carljul
What's the difference between What and that in sentences? How should I use them? I am talking about phrases, not questions.
Oct 9, 2012 9:06 PM
Answers · 6
"What" is more of a question word. "That" is used to describe or define something. Examples: "What are you doing?" "What is this?" "I think that this is blue." "I do not like that dress." I hope this helped a bit :)
October 9, 2012
That is wrong. You can use that at the beginning of a sentence - I just did! That (usually) indicates an particular object or statement, whereas what is used to enquire about one. That also can be used following clauses like 'I think...', 'I feel...', 'I hope...'
October 10, 2012
Since you specifically said that you were not asking about the use of "what" in questions I think it's safe to assume you are asking about the use of "what" and "that" as relative pronouns. I could give a very long answer about relative pronouns in general but in the interests of simplicity I will give you two basic rules about the uses of "what" and "that". "What" refers to things, qualities, or ideas, never to people or animals. For example, "I know what happened to your bicycle" or, "The expert knew what he was talking about". "That" refers to people, animals, things, ideas and qualities. For example, "The woman that witnessed the crime died two days later" or, "The man found the cave that contained the bear". If you are still confused about this I'd be happy to talk about it next time you are on Skype. It's actually quite a complex subject so I can imagine you might need some extra help :) Hasta luego :)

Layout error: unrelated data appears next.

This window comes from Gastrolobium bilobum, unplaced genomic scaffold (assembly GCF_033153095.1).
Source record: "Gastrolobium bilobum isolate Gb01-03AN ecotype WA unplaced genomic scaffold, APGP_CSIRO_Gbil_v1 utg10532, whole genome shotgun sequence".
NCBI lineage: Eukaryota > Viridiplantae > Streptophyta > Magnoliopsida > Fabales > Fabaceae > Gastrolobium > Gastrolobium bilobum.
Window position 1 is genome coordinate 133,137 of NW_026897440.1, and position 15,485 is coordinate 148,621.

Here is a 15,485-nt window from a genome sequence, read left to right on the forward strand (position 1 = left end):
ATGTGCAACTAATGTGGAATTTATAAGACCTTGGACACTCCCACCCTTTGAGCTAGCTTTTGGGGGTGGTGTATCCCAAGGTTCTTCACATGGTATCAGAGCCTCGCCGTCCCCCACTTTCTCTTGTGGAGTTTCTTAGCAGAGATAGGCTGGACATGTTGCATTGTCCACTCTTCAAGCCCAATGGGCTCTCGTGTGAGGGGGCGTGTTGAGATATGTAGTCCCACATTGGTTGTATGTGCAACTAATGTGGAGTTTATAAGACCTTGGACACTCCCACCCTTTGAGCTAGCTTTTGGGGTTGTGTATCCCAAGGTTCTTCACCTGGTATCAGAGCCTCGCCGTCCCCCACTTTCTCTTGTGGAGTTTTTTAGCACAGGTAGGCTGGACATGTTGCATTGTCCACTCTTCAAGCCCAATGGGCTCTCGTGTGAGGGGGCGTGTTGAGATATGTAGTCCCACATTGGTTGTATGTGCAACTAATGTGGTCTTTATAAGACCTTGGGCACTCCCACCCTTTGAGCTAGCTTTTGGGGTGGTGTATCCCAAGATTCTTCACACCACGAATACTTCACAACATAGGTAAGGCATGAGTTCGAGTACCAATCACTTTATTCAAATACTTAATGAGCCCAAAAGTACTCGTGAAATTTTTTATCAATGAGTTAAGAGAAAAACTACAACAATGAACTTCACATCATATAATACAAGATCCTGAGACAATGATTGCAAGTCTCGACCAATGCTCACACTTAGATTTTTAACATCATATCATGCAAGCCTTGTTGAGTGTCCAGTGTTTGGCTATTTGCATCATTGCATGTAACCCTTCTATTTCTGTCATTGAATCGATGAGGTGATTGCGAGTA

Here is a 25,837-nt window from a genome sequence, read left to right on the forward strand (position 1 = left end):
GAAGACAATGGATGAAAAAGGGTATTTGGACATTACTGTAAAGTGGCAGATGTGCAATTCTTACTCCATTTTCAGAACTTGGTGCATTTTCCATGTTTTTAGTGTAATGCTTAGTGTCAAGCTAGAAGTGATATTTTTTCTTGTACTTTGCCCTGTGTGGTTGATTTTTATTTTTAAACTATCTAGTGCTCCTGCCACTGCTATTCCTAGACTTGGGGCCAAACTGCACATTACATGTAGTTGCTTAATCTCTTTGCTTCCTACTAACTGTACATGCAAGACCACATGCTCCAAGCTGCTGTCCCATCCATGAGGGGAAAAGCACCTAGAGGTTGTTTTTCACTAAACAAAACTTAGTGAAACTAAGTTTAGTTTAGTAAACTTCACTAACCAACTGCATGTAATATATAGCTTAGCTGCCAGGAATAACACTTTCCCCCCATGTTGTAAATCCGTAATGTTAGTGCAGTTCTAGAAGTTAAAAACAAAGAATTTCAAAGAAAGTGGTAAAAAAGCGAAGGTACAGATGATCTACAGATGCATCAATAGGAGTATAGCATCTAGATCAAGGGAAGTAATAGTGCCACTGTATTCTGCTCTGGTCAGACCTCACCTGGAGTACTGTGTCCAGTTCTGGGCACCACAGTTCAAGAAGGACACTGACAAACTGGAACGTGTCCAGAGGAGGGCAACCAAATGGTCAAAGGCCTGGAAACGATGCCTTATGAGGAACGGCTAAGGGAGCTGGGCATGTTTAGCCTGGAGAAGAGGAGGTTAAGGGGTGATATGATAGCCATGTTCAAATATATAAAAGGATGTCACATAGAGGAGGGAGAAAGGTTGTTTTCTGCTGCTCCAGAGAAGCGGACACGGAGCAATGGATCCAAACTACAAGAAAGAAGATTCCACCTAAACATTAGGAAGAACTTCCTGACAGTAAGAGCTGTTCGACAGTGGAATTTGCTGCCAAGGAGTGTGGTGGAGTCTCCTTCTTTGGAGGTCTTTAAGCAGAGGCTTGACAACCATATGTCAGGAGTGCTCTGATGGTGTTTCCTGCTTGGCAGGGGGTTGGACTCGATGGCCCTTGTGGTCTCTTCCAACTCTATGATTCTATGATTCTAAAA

October 10, 2012
Carljul, did you notice that you used the word "what" in your own question? My answer: One of them is most OFTEN used at the beginning of a question! One of them is NEVER used at the beginning of a question. :) Another example: "WHAT is your name?" (My name is Sandy.) "Oh, I see the word SANDY near your picture! So, THAT is your name!"
October 9, 2012
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